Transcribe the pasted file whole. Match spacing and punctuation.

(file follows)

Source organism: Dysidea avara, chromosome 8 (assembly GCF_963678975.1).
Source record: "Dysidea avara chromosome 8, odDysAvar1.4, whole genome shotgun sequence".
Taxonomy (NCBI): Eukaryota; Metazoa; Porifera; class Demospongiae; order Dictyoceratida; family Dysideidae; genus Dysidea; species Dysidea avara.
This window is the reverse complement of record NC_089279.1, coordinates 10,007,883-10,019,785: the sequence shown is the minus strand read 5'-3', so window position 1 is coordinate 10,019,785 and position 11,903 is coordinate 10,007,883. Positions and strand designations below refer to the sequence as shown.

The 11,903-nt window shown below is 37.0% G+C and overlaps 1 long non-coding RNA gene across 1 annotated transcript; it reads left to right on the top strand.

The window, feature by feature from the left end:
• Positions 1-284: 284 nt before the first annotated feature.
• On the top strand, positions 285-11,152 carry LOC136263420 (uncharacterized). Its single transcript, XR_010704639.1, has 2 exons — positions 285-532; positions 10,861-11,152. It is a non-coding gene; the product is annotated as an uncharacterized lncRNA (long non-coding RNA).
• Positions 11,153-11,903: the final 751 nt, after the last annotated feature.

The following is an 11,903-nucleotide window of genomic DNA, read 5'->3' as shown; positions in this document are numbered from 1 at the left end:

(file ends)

Source organism: Dysidea avara, chromosome 8 (assembly GCF_963678975.1).
Source record: "Dysidea avara chromosome 8, odDysAvar1.4, whole genome shotgun sequence".
Taxonomy (NCBI): Eukaryota; Metazoa; Porifera; class Demospongiae; order Dictyoceratida; family Dysideidae; genus Dysidea; species Dysidea avara.
This window is the reverse complement of record NC_089279.1, coordinates 10,007,883-10,019,785: the sequence shown is the minus strand read 5'-3', so window position 1 is coordinate 10,019,785 and position 11,903 is coordinate 10,007,883. Positions and strand designations below refer to the sequence as shown.

The 11,903-nt window shown below is 37.0% G+C and overlaps 1 long non-coding RNA gene across 1 annotated transcript; it reads left to right on the top strand.

The window, feature by feature from the left end:
• Positions 1-284: 284 nt before the first annotated feature.
• On the top strand, positions 285-11,152 carry LOC136263420 (uncharacterized). Its single transcript, XR_010704639.1, has 2 exons — positions 285-532; positions 10,861-11,152. It is a non-coding gene; the product is annotated as an uncharacterized lncRNA (long non-coding RNA).
• Positions 11,153-11,903: the final 751 nt, after the last annotated feature.

The following is an 11,903-nucleotide window of genomic DNA, read 5'->3' as shown; positions in this document are numbered from 1 at the left end: